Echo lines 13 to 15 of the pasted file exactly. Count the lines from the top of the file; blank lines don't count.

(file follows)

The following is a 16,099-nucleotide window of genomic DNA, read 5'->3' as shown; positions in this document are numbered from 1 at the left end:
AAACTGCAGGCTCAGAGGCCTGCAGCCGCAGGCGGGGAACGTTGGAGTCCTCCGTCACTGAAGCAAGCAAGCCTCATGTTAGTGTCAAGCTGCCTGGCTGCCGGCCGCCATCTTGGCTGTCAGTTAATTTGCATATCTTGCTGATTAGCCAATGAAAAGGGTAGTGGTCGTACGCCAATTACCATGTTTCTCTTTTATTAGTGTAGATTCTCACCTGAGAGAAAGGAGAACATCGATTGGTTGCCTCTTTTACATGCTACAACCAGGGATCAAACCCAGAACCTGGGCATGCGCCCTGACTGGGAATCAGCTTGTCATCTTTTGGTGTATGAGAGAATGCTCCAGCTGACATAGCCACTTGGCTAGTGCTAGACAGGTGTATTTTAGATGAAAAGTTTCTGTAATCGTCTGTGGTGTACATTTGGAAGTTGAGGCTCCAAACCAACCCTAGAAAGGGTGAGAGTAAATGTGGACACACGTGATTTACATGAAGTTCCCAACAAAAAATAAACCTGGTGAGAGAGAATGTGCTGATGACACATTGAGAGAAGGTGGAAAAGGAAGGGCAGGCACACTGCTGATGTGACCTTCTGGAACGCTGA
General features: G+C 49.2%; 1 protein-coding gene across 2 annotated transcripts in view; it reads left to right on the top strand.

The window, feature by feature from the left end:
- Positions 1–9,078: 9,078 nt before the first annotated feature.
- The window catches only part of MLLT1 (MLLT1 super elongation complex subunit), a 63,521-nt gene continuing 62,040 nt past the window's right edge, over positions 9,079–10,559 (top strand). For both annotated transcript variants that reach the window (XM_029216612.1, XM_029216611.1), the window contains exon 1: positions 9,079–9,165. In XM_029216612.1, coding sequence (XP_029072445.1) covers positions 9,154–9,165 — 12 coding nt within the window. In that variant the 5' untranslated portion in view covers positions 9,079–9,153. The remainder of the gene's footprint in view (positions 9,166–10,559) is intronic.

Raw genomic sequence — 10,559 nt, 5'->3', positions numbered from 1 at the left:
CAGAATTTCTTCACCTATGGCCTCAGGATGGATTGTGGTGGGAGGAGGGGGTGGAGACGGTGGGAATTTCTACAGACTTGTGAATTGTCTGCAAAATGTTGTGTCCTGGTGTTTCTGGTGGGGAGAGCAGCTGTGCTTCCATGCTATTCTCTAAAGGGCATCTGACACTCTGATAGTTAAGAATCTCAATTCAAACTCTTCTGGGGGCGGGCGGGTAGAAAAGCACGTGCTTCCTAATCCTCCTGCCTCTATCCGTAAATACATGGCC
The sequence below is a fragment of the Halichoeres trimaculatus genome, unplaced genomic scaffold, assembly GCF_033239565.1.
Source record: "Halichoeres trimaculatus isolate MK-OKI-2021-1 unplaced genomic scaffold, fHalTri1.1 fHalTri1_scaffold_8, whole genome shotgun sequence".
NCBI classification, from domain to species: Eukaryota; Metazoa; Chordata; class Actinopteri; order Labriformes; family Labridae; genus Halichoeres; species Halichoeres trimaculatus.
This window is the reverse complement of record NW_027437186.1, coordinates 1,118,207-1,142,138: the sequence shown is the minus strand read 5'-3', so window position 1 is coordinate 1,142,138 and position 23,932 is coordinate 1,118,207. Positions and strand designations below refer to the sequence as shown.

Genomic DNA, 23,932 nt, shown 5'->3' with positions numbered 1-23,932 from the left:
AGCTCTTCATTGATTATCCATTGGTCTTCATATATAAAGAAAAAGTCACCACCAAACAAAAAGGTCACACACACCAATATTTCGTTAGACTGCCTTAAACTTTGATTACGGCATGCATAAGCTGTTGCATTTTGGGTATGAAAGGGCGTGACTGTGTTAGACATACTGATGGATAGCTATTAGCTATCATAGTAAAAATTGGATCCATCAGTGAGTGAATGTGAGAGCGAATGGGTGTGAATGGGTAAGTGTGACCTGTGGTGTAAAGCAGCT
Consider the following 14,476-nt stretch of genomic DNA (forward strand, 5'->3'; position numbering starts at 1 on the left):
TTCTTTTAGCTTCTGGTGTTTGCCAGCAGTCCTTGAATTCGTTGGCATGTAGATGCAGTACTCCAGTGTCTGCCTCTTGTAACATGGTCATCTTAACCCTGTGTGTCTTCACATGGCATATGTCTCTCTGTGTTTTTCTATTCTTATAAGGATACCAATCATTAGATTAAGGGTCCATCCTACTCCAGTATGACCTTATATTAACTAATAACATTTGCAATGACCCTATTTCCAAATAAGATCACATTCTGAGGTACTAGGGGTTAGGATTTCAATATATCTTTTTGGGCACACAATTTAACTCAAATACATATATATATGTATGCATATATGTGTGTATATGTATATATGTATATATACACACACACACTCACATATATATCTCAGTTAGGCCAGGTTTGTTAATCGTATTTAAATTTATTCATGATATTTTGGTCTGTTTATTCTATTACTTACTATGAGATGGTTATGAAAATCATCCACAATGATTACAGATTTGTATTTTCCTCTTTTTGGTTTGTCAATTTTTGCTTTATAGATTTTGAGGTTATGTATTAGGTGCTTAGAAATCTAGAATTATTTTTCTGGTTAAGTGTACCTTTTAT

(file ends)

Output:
Genomic DNA, 23,932 nt, shown 5'->3' with positions numbered 1-23,932 from the left:
AGCTCTTCATTGATTATCCATTGGTCTTCATATATAAAGAAAAAGTCACCACCAAACAAAAAGGTCACACACACCAATATTTCGTTAGACTGCCTTAAACTTTGATTACGGCATGCATAAGCTGTTGCATTTTGGGTATGAAAGGGCGTGACTGTGTTAGACATACTGATGGATAGCTATTAGCTATCATAGTAAAAATTGGATCCATCAGTGAGTGAATGTGAGAGCGAATGGGTGTGAATGGGTAAGTGTGACCTGTGGTGTAAAGCAGCT
Consider the following 14,476-nt stretch of genomic DNA (forward strand, 5'->3'; position numbering starts at 1 on the left):